When I thought of “India” as a child, I thought of a distant, stiflingly hot place beyond the hills of my village, from where came cheerful hawkers with cloth-wrapped backpacks, barefoot fortune-tellers with curly hair and unfriendly, uniformed men who stole apples from our orchard.
Rather than being right here, India was somewhere out there. Even in school, when lessons on identity were given, they went well when they were about my village, district, state; the moment it came to my country, the teacher either got tongue-tied or the school bell would chime, class was over and we’d be left guessing. As the conflict intensified, we grew up as confused citizens of a country in the making.
The politics of hope is a dangerous thing because it can trap people into a flawed reading of history. That is exactly what happened to us. There was a cultural backdrop. We spoke with a cadence of Pashto; our faith was Arab; our mornings began with recitals from Sa’adi Shirazi; we ate in Turkish utensils; our bedtime stories had scenes from Shahnameh. It was easy to make us believe that one more nudge and history would witness a dramatic reversal; a transformative cataclysm — azadi — was just round the corner.
Expectedly, there came a time in Kashmir when bus conductors were asked to prepare route plans to markets across the border. Peshawari prayer rugs started appearing in homes, wrist watches were turned half an hour behind Delhi time, bridges were burnt, so the enemy couldn’t walk over to our side. Most importantly, all men and women whose loyalties were suspect were hung from elm trees. In a complete withdrawal from reality, people gathered around radio sets to listen to official announcements of freedom, reassuring one another that something was about to happen.
Years passed. Thousands of lives were lost. Millions got displaced. In take two, the destruction which the politics of hope brought to Kashmir generated an even deadlier politics of grief. Kashmiris now memorialised the sorrow that was a consequence of the confrontation with a mighty state. Dying became an end in itself. Alienation from the state extended into alienation from one another. An entire generation of Kashmiris sought refuge in the glorification of pain. Rational fear made space for romantic fearlessness. Dissent became more technology-driven and virtual. Growing religious consciousness became a way of life.
Every new agitation in Kashmir has had this familiar tetrad of eruption, hope, bereavement, despair. By the time the first stone was pelted in the July uprising of 2016, the outcome was already known to everyone. It is this predictability which has begun to worry Kashmiris now. Revolution cannot be an annual summer carnival. If today, Kashmir is the most unlikely new nation to enter the world map in the future, the blame is not on India. It is a flaw in the fundamental design of the Kashmir project.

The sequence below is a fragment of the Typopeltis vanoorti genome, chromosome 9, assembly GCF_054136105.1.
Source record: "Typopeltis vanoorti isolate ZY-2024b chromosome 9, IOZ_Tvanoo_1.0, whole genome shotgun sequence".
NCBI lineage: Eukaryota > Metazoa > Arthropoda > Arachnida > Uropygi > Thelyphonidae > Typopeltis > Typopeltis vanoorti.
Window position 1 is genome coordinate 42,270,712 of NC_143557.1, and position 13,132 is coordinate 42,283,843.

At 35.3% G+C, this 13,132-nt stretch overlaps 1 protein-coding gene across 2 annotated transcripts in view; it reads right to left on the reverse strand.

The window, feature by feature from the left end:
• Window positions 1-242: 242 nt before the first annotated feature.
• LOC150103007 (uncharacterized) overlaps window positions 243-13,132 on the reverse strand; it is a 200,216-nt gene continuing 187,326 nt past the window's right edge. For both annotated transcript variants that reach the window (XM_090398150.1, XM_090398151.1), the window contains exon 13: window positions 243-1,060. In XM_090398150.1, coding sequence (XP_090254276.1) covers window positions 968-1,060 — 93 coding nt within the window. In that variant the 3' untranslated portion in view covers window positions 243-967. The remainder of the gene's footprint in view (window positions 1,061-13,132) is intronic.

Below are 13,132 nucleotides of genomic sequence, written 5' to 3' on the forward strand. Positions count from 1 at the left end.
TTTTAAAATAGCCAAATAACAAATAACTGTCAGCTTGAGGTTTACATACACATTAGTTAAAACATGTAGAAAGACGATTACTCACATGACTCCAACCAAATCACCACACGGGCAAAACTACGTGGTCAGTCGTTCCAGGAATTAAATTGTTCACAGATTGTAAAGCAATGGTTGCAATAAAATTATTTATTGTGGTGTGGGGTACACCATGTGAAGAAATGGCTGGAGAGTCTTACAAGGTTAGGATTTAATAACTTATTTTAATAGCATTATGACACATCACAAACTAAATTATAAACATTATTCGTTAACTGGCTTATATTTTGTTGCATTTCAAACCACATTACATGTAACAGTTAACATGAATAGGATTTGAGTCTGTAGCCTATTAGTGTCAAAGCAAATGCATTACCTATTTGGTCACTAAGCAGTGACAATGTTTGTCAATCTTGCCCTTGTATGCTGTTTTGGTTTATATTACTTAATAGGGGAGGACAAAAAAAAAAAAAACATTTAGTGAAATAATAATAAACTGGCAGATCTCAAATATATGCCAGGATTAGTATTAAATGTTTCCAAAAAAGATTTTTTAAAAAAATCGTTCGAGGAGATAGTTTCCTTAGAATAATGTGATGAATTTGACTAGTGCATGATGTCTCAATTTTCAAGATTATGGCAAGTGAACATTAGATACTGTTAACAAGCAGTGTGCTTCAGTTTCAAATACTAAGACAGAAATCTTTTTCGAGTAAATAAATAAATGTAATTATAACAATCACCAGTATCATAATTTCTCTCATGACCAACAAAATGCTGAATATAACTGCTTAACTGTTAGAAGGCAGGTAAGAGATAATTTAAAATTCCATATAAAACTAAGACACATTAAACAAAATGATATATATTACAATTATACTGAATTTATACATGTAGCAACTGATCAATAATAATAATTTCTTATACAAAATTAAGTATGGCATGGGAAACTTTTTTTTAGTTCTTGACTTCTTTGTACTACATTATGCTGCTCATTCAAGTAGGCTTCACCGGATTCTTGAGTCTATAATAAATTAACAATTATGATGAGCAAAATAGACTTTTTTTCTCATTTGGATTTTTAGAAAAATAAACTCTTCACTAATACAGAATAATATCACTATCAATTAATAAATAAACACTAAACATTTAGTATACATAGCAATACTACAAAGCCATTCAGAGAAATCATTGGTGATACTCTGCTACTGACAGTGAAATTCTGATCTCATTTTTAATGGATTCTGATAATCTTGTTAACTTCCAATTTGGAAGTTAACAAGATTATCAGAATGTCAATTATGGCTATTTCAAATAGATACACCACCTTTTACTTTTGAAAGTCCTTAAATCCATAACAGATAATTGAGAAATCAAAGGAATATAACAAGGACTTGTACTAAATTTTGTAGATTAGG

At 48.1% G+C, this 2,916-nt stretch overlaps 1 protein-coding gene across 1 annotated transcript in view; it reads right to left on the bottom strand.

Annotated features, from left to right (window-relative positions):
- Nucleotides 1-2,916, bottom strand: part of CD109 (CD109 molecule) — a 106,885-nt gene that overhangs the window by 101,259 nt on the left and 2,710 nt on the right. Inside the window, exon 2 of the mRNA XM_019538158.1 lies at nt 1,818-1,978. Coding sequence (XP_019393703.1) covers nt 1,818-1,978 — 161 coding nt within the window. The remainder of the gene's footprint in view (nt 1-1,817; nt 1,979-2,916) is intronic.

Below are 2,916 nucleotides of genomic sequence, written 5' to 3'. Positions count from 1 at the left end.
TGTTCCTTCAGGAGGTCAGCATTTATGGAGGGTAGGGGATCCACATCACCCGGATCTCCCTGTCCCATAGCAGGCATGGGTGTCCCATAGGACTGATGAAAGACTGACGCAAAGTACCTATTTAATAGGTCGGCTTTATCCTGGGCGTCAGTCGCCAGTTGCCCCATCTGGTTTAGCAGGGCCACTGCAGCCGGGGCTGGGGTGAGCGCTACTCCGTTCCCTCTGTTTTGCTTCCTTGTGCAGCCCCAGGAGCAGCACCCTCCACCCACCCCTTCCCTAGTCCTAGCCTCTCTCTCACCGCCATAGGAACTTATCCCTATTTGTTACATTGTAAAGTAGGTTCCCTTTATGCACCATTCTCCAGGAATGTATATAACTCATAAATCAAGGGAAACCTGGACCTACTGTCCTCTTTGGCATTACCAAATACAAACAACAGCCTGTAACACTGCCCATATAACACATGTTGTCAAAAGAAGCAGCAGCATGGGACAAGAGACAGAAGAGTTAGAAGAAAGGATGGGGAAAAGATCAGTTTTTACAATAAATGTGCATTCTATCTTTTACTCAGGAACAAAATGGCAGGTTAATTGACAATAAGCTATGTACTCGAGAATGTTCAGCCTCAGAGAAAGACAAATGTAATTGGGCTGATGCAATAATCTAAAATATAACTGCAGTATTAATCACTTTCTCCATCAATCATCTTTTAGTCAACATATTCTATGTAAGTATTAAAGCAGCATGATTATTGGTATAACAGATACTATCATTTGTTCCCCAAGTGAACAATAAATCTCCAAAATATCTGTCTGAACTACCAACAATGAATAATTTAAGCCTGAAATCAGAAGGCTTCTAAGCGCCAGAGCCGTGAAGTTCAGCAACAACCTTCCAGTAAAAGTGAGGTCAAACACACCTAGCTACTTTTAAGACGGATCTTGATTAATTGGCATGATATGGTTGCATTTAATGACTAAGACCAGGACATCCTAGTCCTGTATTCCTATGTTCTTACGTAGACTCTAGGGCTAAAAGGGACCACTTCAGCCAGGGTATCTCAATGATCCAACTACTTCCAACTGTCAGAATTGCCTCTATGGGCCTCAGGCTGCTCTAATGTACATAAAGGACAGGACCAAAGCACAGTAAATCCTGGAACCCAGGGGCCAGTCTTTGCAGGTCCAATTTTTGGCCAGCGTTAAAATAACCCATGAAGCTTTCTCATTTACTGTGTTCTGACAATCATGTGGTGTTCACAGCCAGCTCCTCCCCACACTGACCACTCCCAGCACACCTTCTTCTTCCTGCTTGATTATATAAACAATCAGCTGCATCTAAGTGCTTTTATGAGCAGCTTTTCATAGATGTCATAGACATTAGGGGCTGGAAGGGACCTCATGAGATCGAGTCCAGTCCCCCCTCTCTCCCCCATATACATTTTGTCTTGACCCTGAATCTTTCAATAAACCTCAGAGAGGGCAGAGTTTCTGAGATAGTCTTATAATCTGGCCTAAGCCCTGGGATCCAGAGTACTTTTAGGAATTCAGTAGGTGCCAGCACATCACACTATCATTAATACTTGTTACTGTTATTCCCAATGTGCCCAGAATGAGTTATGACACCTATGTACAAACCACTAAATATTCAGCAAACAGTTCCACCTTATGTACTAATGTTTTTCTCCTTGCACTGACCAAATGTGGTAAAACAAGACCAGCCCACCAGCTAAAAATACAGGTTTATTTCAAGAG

Firstly, all these years, Kashmiris have given conflicting signals to the world. For those who compared Kashmir to Palestine, East Timor, Kosovo, the problem is that it is hard to frame the Kashmiri question properly. Is it separation from India, annexation with Pakistan, the search for an Islamic caliphate or a secular democracy? Has it factored in sub-regional and diverse ethnic aspirations? If it is self-determination, then who are these people queued up outside polling stations? If the slogan is “azadi”, why is the Pakistani flag raised? Is it class-neutral or only a proletariat dream? Is it territory or ideology, economics or politics? Today, in Kashmir, it is hard to ask these questions because there are no answers. And because there are no answers, every such question is seen as a provocation or obfuscation of the truth about Kashmir.
The second problem is using violence as an instrument of grievance redressal. For 30 years, Kashmiris have been trying to explain to the world the difference between militancy and terrorism. The sooner it is understood that in a post-9/11 world, no theory of organised violence can be accepted as good enough for justifying it, the better.
Thirdly, the indiscipline we saw on the streets during 2016’s unrest has the potential to criminalise society forever. It was not the state as much as people to people violence, the humiliation of bystanders, vandalism against schools, damage to public property by misguided teenagers that exhausted Kashmiris, reducing a mass movement to a movement of mass from one corner of the street to the other corner.
With fresh wounds in the 70th year of J&K’s accession to India, Kashmiris have no choice but to go back to the drawing board and see what went wrong. India is an emerging superpower — it is there to stay. Looking at the crisis in the Muslim world, it will serve us well if we help ourselves out of the time warp we are stuck in, abandon false hope and macabre heroism and work towards a dignified exit from the conflict. One possibility is to accept that in spite of all its infirmities, India is the only country in the world with which a culturally diverse and politically disparate entity like Jammu and Kashmir can find anchor.
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